Kun lam Temple
With a history dating as far back as 1632 in the Ming Dynasty (1368-1644) Kun Iam Temple has many similarities with other ancient Chinese temples but it remains one of the top most visited temples in Macao (especially among domestic visitors) because Kun Iam is a most revered deity of mercy throughout China.
Politically important as well, it is known as the site of the first Sino-American treaty, the Treaty of Wanghia, which was signed in 1844.
Kun Iam Temple has 3 main shrines situated one behind the other, with several small shrines around them. It primarily consists of the Hall of Sakyamuni (Gautama Buddha), the Buddha of Longevity Hall, and Kun Iam Hall. Facing the gate of the Buddhist monastery, the Hall of Sakyamuni is dedicated to 3 gilded statues. The statue of Sakyamuni sits in the middle.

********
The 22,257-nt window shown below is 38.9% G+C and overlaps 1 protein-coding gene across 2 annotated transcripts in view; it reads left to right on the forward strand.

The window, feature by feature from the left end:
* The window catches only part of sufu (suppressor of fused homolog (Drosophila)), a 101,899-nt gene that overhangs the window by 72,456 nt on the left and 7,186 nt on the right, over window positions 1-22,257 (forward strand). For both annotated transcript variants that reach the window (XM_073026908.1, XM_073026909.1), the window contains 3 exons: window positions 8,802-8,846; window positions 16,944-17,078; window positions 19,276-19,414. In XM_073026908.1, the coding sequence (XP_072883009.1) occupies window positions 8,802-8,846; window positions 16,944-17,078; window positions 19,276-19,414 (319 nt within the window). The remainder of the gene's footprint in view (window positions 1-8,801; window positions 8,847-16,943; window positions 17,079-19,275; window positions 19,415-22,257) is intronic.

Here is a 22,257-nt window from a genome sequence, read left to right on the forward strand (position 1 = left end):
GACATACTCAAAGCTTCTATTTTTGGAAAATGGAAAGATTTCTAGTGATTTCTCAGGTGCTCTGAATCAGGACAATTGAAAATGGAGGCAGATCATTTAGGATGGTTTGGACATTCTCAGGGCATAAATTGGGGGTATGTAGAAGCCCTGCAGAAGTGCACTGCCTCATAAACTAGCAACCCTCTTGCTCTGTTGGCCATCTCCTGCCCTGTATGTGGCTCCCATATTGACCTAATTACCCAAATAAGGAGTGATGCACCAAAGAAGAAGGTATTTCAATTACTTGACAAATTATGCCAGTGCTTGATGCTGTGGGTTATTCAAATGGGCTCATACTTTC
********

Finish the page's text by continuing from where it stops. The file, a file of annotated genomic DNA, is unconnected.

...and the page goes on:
A bronze bell, over 300 years old, hangs beside the hall. Next, the Buddha of Longevity adorns Longevity Hall. Serene and mild, this statue is a symbol of Buddha's purpose to deliver all living creatures from torment. Kun Iam Hall is the most important hall and the namesake of the temple. Kun Iam, dressed in embroidered silk and wearing a crown which is replaced every year, is flanked by the Eighteen Buddhas. One of them is said to be carved in the image of Marco Polo, infamous Venetian merchant traveler and cartographer from the 13th century, who studied Buddhism in the temple.
At the back of the temple are beautiful terraced gardens where guests may take a stroll. The first Sino-American treaty, the Treaty of Wanghia, was signed on one of the stone desks here on July 3, 1844 between the USA and China. In addition, many calligraphic masterpieces and other cultural relics have been brought together in this temple as reflections of China’s rich history and heritage.